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Credit Suisse speak to Workingmums.co.uk about their new returnship pilot programme.
Increasing numbers of companies are becoming interested in women who have taken a career break. Some are holding programmes to build returners’ soft skills, but Credit Suisse is going one step further.
It is currently in the middle of a returnship pilot programme in which returners who have taken at least two years out of their careers are paid to work for 10 weeks on a project to get back in the swing of working life.
Returnships have been running in the US for some years, but they have only made it across the Atlantic recently. Credit Suisse has started pilot programmes in both the US and UK this Spring. The US programme began at the end of March and the UK one on 28th April.
The trigger for its Real Returns programme were the need to increase the number of women at middle management level.
Helena Fernandes, Vice President and EMEA Head of Internal Mobility, says: “For Credit Suisse, the scheme offers another opportunity to build a strong talent pool and pipeline to senior talent. Real Returns complements our diversity initiatives and builds upon them. It’s a tremendous opportunity to re-engage with and support this pool of candidates at a crucial career juncture.”
Those taking part must have taken a career break of at least two years and they can be men or women. However, the first participants are all women.
Originally it was planned that there would be small group of people taking part in the pilot, but that number has swollen to 16.
Fernandes says: “We anticipated we would run five to eight projects, but we have extended this because of the calibre, experience and skills of the applicants.”
The candidates had to have some background in the financial sector, although that did not have to be experience of working in a bank. Kirsty How, Vice President and Head of EMEA IB Experienced Recruiting, said she and her team spent a lot of time looking at which participants would fit into which existing projects and be able to add value over a finite time so they could feel a sense of achievement and have something to put on their cvs.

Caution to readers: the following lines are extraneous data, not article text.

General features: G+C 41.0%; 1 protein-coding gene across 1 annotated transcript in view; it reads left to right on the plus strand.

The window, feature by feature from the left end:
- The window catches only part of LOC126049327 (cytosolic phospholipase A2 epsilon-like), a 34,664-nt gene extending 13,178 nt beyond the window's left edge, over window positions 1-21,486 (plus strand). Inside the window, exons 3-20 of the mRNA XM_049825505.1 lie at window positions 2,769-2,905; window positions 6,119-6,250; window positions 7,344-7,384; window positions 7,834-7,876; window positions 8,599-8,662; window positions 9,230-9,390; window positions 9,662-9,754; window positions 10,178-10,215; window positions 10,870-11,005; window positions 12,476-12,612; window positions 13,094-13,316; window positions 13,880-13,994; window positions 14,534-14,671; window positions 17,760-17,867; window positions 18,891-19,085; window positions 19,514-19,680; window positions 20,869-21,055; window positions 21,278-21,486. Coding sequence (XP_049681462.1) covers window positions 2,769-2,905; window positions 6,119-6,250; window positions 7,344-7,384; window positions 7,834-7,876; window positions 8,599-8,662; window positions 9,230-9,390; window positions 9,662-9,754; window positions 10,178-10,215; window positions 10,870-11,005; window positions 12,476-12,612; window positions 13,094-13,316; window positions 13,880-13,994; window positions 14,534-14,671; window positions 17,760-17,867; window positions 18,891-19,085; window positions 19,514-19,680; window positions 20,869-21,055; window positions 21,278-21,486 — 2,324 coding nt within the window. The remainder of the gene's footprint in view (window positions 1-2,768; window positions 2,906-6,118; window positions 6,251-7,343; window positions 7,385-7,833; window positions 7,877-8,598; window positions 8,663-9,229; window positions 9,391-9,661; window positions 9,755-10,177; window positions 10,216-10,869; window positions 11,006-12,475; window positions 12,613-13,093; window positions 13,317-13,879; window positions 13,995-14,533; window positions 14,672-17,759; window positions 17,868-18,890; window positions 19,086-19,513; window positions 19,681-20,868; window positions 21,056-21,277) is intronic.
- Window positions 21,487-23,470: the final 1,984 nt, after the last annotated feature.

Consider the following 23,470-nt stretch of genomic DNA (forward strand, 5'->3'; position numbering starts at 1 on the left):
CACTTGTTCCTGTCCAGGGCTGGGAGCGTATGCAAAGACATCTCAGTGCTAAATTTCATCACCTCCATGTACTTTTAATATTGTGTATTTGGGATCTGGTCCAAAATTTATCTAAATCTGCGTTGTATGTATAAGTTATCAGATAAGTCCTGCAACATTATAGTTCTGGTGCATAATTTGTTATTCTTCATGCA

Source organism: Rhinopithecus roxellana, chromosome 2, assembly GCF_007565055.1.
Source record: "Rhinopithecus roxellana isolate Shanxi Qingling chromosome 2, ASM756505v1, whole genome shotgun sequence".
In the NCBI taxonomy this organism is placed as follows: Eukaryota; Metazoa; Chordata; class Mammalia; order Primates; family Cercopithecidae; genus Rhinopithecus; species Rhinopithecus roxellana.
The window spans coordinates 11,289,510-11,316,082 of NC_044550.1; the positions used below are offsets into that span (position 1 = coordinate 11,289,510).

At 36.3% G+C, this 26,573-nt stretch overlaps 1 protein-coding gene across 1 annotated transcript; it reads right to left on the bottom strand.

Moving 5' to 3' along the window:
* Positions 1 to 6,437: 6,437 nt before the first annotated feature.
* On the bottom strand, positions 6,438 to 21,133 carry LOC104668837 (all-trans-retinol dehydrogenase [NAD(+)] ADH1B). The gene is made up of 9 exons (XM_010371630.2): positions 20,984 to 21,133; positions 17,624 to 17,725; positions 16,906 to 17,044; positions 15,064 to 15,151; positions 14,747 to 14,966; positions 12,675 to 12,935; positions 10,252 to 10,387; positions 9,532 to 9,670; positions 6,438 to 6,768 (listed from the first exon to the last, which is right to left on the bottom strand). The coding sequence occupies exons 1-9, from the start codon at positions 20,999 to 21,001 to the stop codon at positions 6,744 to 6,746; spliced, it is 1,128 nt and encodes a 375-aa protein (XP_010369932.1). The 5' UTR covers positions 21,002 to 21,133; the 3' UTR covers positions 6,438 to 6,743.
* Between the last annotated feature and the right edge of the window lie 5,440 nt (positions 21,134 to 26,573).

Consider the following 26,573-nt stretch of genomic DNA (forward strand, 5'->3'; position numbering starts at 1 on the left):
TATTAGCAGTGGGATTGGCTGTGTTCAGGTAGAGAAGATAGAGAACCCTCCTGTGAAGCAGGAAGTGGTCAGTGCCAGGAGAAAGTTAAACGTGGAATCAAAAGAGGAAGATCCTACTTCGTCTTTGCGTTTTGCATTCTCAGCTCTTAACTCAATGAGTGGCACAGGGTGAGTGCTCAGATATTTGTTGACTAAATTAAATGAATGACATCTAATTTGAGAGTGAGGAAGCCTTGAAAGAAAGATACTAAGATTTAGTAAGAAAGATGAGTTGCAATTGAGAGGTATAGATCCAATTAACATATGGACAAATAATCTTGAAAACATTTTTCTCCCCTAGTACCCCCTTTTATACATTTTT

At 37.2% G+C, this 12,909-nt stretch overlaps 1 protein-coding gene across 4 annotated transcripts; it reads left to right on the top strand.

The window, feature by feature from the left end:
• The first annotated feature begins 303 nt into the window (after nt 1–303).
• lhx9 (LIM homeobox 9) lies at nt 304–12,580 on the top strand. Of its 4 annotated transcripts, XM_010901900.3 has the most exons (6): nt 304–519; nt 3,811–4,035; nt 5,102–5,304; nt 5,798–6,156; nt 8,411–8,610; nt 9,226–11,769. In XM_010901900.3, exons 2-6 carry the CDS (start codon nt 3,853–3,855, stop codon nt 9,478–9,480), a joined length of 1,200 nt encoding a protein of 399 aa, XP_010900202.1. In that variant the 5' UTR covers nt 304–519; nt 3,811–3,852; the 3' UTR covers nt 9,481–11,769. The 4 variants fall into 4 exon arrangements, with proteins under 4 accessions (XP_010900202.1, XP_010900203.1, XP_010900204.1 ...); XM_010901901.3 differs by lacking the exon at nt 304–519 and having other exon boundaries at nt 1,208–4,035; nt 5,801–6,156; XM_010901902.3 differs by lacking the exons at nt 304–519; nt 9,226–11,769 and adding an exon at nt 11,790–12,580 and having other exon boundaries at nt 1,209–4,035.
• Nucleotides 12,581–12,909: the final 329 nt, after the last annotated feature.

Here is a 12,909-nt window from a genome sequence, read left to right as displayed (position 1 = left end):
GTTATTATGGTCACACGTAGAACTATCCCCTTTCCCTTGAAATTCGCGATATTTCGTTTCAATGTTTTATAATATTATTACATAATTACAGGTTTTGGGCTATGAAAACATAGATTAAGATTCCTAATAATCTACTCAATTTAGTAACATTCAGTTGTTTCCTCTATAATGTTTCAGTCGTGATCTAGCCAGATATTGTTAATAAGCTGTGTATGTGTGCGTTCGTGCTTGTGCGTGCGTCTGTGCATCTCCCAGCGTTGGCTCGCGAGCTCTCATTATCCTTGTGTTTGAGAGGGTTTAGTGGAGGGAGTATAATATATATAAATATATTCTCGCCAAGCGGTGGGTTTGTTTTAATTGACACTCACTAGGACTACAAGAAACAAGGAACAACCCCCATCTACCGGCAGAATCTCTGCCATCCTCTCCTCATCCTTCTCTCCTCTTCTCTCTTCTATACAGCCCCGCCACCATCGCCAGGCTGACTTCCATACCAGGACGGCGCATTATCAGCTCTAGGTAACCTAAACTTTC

The programme began with an induction session which gathered participants together as a group, with senior speakers talking about changes that had taken place in their industry since the women had left the workplace.
Fernandes says: “”One of our goals was to bring our Real Returners together as a group so they could provide support to each other. You cannot underestimate the effect of a support network of people who are going through similar experiences. There’s a very strong community spirit.”
Throughout the programme the group have met individually for coffees or as a group for lunches.
At the induction, the participants took part in talent development exercises, building their soft skills, and talent development modules have continued throughout the returnship programme. The women are also receiving mentoring over the 10 weeks.
Interestingly, How and Fernandes say confidence was not a big issue with the female returners which may reflect their level of seniority and they soon discovered their skills were still relevant.
The participants will have to meet set objectives and managers will provide feedback. They are not, however, guaranteed a job at the end of the 10 weeks.
The intention is for the participants to be tracked following the programme and for the returnship to become a regular yearly event and to broaden out across Credit Suisse.
How says the returnship programme works both ways: “The project is an opportunity for us to get to know this talent pool and for them it is an opportunity to assess whether they want to be back in the workplace.”